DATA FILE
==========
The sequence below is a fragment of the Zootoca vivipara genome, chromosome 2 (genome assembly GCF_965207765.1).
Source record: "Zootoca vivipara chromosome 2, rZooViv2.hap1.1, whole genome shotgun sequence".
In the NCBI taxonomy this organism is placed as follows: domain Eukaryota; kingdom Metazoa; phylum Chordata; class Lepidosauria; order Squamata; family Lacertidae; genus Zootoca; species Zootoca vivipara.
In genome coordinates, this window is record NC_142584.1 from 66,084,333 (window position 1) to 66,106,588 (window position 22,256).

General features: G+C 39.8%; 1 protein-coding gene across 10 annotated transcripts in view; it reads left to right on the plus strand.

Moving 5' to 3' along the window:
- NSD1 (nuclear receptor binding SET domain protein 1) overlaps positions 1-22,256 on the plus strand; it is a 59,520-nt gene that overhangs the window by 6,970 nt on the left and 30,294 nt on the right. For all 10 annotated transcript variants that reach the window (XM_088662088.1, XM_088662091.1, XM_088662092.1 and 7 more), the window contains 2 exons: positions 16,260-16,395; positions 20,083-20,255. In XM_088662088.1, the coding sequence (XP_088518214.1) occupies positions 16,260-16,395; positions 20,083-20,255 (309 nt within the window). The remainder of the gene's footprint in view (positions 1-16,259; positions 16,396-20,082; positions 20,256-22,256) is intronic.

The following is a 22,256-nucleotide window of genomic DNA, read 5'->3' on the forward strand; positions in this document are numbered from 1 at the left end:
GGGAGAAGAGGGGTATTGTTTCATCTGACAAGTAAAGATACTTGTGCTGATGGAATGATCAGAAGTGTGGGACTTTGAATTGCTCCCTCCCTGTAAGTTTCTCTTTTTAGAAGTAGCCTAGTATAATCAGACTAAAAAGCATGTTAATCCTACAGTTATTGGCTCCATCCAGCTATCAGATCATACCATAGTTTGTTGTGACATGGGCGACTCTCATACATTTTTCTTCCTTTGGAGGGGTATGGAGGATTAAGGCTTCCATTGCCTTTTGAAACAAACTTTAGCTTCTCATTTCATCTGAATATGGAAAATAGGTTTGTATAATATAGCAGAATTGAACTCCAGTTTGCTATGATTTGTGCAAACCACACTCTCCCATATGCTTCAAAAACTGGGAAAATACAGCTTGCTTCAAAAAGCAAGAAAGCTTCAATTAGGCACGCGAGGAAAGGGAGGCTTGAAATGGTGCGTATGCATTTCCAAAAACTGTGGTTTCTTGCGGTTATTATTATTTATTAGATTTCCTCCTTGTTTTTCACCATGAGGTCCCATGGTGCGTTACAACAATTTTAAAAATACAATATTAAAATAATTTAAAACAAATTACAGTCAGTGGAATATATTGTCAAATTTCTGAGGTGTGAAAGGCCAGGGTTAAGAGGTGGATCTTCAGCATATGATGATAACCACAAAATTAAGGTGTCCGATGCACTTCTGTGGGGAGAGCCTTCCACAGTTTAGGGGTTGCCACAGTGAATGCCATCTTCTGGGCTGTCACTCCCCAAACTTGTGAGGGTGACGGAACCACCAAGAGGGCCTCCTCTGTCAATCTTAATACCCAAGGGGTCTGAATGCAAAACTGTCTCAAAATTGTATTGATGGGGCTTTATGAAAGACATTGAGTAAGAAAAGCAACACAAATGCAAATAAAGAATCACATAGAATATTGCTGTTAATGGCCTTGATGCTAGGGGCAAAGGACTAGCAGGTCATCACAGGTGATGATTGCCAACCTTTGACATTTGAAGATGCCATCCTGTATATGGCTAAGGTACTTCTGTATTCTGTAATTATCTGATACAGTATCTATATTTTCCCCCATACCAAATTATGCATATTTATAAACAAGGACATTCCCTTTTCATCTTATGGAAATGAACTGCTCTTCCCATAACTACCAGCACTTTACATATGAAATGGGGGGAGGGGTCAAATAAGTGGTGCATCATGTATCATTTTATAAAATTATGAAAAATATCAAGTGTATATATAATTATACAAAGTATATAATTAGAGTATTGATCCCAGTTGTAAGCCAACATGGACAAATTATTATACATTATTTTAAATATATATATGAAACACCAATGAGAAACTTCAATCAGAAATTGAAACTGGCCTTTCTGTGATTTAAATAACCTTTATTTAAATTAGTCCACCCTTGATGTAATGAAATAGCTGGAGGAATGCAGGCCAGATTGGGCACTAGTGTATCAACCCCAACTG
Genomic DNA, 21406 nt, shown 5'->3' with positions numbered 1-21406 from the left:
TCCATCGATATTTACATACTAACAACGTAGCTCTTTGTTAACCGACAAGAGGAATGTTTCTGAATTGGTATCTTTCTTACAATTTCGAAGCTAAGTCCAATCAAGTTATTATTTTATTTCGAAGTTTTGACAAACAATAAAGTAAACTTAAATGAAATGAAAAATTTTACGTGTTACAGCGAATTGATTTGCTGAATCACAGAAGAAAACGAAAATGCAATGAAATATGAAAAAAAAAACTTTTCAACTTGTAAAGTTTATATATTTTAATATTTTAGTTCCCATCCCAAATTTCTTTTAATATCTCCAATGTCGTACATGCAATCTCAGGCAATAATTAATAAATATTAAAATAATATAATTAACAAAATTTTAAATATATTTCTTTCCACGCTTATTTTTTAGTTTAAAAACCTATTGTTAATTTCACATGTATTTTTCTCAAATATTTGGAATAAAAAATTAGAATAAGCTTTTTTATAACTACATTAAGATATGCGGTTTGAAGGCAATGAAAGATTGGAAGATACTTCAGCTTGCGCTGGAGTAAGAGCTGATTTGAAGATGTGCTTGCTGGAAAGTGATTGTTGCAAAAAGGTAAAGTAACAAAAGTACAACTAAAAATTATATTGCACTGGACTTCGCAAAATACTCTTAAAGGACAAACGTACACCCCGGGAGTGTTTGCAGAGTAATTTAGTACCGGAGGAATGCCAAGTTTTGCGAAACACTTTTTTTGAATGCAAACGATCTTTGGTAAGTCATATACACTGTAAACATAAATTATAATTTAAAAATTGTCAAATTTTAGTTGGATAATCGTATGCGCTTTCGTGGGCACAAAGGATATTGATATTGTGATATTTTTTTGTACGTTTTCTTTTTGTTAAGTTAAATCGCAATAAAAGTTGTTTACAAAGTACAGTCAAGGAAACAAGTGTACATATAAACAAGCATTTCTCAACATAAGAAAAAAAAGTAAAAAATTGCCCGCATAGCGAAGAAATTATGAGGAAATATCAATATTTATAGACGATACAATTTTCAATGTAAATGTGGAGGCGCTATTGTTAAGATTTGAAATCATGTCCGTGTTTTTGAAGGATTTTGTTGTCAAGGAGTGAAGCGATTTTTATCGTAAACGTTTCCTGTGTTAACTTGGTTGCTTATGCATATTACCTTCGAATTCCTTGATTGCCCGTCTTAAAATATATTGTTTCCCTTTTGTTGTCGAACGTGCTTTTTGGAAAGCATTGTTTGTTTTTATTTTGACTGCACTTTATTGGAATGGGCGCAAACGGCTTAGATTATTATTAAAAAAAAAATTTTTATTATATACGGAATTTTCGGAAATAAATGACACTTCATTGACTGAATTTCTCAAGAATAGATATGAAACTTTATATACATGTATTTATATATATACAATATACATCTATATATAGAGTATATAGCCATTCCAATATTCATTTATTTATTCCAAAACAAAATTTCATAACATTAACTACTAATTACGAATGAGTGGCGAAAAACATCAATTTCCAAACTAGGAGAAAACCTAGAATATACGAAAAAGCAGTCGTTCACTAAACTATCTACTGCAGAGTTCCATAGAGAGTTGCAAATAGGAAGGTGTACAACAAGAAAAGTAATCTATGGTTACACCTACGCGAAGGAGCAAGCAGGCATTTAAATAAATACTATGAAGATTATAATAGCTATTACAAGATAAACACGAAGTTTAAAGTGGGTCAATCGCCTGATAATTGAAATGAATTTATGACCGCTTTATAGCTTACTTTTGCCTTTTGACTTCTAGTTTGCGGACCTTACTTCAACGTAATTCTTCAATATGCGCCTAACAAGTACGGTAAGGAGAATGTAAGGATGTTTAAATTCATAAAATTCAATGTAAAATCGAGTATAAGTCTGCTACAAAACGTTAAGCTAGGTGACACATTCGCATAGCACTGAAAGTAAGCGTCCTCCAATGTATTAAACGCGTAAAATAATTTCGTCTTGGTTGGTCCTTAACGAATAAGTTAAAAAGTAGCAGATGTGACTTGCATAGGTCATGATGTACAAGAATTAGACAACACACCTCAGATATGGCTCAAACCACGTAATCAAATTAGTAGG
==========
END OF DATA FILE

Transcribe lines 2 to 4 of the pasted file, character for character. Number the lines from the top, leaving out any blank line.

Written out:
Source record: "Zootoca vivipara chromosome 2, rZooViv2.hap1.1, whole genome shotgun sequence".
In the NCBI taxonomy this organism is placed as follows: domain Eukaryota; kingdom Metazoa; phylum Chordata; class Lepidosauria; order Squamata; family Lacertidae; genus Zootoca; species Zootoca vivipara.
In genome coordinates, this window is record NC_142584.1 from 66,084,333 (window position 1) to 66,106,588 (window position 22,256).